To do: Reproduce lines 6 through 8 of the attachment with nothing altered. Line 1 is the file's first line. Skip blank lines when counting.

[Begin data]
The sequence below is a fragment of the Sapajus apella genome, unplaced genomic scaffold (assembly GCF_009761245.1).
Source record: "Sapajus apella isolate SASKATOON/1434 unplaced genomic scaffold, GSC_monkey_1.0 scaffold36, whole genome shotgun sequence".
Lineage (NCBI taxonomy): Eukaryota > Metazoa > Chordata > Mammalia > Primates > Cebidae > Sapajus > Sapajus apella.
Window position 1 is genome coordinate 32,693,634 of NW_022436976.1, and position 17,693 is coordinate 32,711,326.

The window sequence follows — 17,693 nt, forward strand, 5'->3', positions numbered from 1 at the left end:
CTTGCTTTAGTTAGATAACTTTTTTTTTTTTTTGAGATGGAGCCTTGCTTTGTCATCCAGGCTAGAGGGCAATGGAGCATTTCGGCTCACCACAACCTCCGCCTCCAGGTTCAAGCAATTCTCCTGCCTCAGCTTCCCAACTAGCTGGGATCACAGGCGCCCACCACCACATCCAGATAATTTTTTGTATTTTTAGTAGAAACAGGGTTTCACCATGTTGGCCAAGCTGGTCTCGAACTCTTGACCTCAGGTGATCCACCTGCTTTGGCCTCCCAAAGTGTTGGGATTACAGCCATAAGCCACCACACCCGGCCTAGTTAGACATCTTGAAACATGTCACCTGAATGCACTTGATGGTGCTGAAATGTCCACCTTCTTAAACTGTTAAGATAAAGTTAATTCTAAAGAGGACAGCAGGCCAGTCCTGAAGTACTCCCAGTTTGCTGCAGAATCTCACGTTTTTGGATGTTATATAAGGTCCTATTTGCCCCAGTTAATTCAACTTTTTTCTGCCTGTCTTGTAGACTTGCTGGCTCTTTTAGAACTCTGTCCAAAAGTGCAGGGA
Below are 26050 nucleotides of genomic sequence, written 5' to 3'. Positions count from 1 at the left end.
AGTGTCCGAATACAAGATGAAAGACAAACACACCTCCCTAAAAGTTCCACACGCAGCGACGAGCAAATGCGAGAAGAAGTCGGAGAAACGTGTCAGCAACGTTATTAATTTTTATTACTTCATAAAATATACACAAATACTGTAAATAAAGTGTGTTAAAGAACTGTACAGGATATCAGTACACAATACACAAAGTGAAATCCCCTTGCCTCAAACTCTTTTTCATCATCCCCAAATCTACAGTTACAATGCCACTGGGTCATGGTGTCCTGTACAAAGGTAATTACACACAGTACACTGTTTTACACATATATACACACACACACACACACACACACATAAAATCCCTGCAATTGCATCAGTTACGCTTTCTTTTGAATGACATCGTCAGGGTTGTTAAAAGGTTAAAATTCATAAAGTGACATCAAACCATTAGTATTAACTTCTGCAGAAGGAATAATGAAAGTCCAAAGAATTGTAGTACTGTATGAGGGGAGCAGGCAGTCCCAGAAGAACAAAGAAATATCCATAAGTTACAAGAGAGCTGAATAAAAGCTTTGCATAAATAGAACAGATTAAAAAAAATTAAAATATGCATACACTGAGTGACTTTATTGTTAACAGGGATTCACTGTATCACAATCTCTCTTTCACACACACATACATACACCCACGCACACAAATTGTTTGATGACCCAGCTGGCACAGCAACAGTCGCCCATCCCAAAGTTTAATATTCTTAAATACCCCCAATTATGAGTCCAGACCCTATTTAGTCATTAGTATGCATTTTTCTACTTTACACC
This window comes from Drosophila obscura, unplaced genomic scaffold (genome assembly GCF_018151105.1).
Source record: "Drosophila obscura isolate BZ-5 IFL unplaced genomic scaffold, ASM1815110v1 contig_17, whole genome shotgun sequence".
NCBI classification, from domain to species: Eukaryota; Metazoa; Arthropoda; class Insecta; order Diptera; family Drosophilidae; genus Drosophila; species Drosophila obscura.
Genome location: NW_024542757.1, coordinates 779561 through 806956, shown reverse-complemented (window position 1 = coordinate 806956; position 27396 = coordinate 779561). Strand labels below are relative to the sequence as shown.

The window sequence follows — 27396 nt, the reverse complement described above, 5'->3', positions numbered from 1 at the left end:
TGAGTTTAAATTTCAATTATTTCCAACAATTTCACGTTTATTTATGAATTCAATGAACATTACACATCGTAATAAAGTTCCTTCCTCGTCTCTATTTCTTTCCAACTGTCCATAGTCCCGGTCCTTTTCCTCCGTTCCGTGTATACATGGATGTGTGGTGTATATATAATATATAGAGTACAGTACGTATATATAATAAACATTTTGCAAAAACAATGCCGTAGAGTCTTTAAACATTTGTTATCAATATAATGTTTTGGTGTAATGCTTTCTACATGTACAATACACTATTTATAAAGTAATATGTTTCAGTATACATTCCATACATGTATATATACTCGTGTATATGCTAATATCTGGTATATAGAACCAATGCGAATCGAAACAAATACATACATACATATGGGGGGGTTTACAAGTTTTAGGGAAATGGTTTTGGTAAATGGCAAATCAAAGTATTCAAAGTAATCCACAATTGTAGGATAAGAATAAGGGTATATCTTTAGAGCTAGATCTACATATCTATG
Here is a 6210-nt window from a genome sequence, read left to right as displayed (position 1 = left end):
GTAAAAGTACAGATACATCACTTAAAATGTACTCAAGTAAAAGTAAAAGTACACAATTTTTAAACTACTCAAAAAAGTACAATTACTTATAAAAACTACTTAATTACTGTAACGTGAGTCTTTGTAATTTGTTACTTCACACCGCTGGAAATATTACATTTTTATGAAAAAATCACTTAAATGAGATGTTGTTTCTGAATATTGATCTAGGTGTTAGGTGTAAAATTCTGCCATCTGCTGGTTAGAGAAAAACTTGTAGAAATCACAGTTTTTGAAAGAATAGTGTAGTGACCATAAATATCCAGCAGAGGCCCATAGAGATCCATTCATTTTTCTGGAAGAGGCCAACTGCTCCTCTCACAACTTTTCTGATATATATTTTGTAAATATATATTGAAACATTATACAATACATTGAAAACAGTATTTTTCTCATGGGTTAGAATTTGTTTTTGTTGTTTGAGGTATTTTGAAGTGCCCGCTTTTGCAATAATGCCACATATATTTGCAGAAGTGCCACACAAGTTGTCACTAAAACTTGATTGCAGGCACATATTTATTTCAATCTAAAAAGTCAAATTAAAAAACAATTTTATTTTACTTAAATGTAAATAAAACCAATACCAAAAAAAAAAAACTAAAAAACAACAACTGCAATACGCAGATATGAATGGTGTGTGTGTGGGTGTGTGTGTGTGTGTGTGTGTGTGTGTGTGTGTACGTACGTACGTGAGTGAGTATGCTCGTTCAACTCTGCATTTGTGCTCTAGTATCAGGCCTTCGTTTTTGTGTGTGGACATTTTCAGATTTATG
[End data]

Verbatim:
CTTGCTTTAGTTAGATAACTTTTTTTTTTTTTTGAGATGGAGCCTTGCTTTGTCATCCAGGCTAGAGGGCAATGGAGCATTTCGGCTCACCACAACCTCCGCCTCCAGGTTCAAGCAATTCTCCTGCCTCAGCTTCCCAACTAGCTGGGATCACAGGCGCCCACCACCACATCCAGATAATTTTTTGTATTTTTAGTAGAAACAGGGTTTCACCATGTTGGCCAAGCTGGTCTCGAACTCTTGACCTCAGGTGATCCACCTGCTTTGGCCTCCCAAAGTGTTGGGATTACAGCCATAAGCCACCACACCCGGCCTAGTTAGACATCTTGAAACATGTCACCTGAATGCACTTGATGGTGCTGAAATGTCCACCTTCTTAAACTGTTAAGATAAAGTTAATTCTAAAGAGGACAGCAGGCCAGTCCTGAAGTACTCCCAGTTTGCTGCAGAATCTCACGTTTTTGGATGTTATATAAGGTCCTATTTGCCCCAGTTAATTCAACTTTTTTCTGCCTGTCTTGTAGACTTGCTGGCTCTTTTAGAACTCTGTCCAAAAGTGCAGGGA
Below are 26050 nucleotides of genomic sequence, written 5' to 3'. Positions count from 1 at the left end.
AGTGTCCGAATACAAGATGAAAGACAAACACACCTCCCTAAAAGTTCCACACGCAGCGACGAGCAAATGCGAGAAGAAGTCGGAGAAACGTGTCAGCAACGTTATTAATTTTTATTACTTCATAAAATATACACAAATACTGTAAATAAAGTGTGTTAAAGAACTGTACAGGATATCAGTACACAATACACAAAGTGAAATCCCCTTGCCTCAAACTCTTTTTCATCATCCCCAAATCTACAGTTACAATGCCACTGGGTCATGGTGTCCTGTACAAAGGTAATTACACACAGTACACTGTTTTACACATATATACACACACACACACACACACACACATAAAATCCCTGCAATTGCATCAGTTACGCTTTCTTTTGAATGACATCGTCAGGGTTGTTAAAAGGTTAAAATTCATAAAGTGACATCAAACCATTAGTATTAACTTCTGCAGAAGGAATAATGAAAGTCCAAAGAATTGTAGTACTGTATGAGGGGAGCAGGCAGTCCCAGAAGAACAAAGAAATATCCATAAGTTACAAGAGAGCTGAATAAAAGCTTTGCATAAATAGAACAGATTAAAAAAAATTAAAATATGCATACACTGAGTGACTTTATTGTTAACAGGGATTCACTGTATCACAATCTCTCTTTCACACACACATACATACACCCACGCACACAAATTGTTTGATGACCCAGCTGGCACAGCAACAGTCGCCCATCCCAAAGTTTAATATTCTTAAATACCCCCAATTATGAGTCCAGACCCTATTTAGTCATTAGTATGCATTTTTCTACTTTACACC